Congress & Lower Courts Take Up Qualified Immunity Doctrine as US Supreme Court Passes
We’ve previously discussed the doctrine of qualified immunity and how it affects both criminal defense and civil rights; specifically how it affects determining whether police used excessive force and therefore whether a defendant’s Fourth Amendment protections against unreasonable search and seizure have been violated. The doctrine arguably plays a significant role not only in allowing for police officers to escape civil liability after violating defendants’ constitutional rights, but in enabling police officers to, as US Supreme Court Justice Sonia Sotomayor described it, “shoot first [and] think later,” at times not only aggressively proceeding with arrests and unconstitutional searches and seizures, but also other illegal activity, including taking lives, regardless of what the law dictates, because there will be no accountability.
The nation was eagerly awaiting the US Supreme Court’s decision on whether it would abolish or modify qualified immunity, which could have transformed how police approach and conduct themselves during arrests, ultimately affecting the entire criminal justice system and how defendants are targeted and selected for prosecution, as well as how and to what extent evidence is seized. However, in late June, the Court announced that it would not hear any of the pending qualified immunity cases, ultimately leaving it up to Congress to address the issue.
Status of Legislation to End Qualified Immunity in Congress
Several legislators did just that: In June, Congresswoman Ayanna Pressley introduced the Ending Qualified Immunity Act in the House, while Sens. Edward Markey, Bernie Sanders, and Elizabeth Warren introduced a similar bill in the Senate. Still, it is unclear whether this type of legislation will win enough bipartisan support from Congressmembers to pass, as a number of Republicans have indicated that they do not support rolling back the doctrine.
United States Court of Appeals for the Fourth Circuit Denies Qualified Immunity to Police Who Shot an Incapacitated, Injured Person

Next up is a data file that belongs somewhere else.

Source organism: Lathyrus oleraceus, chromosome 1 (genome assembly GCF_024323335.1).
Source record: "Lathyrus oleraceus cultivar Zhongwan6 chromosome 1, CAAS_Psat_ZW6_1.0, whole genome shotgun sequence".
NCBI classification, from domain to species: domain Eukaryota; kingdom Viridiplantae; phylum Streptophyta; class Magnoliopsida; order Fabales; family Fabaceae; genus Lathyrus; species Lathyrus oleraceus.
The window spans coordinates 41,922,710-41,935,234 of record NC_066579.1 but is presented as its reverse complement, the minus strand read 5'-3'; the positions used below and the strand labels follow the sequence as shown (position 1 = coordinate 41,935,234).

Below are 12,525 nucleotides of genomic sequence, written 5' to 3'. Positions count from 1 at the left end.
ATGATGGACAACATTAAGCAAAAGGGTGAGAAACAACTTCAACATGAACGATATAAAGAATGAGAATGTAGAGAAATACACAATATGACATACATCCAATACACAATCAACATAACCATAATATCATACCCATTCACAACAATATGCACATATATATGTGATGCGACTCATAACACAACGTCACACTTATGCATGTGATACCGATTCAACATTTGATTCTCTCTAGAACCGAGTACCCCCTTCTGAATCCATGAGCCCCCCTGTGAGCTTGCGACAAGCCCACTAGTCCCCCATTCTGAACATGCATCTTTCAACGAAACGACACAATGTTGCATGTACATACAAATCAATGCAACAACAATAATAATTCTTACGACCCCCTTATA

There has also been some progress in the Courts: In late June, the United States Court of Appeals for the Fourth Circuit held that police officers who fired 22 rounds into the back of Wayne A. Jones, a homeless man diagnosed with schizophrenia, after tasing, hitting, kicking, and placing him in a chokehold, were not entitled to qualified immunity because he was incapacitated, injured, and not moving; in other words, a reasonable jury could find that he was already secured – and did not pose a threat – right before he was killed by police.
The court made some incredibly important statements about the issue in doing so, discussing a number of incidents involving police shootings of black people in general and pointing out that “Before the ink dried on this opinion, the FBI opened an investigation into yet another death of a black man at the hands of the police… This has to stop.” The Court ultimately noted that police officers are expected to make decisions “with respect for the dignity and worth of black lives.”
If You Are Facing Charges & Have Been the Victim OF Excessive Force, Contact The Baez Law Firm
If you have been the victim of fear-based use of deadly force during an arrest here in Florida, contact The Baez Law Firm. Orlando criminal lawyer Jose Baez has the experience in criminal defense and civil rights necessary to ensure that your rights are protected and you receive the best outcome possible.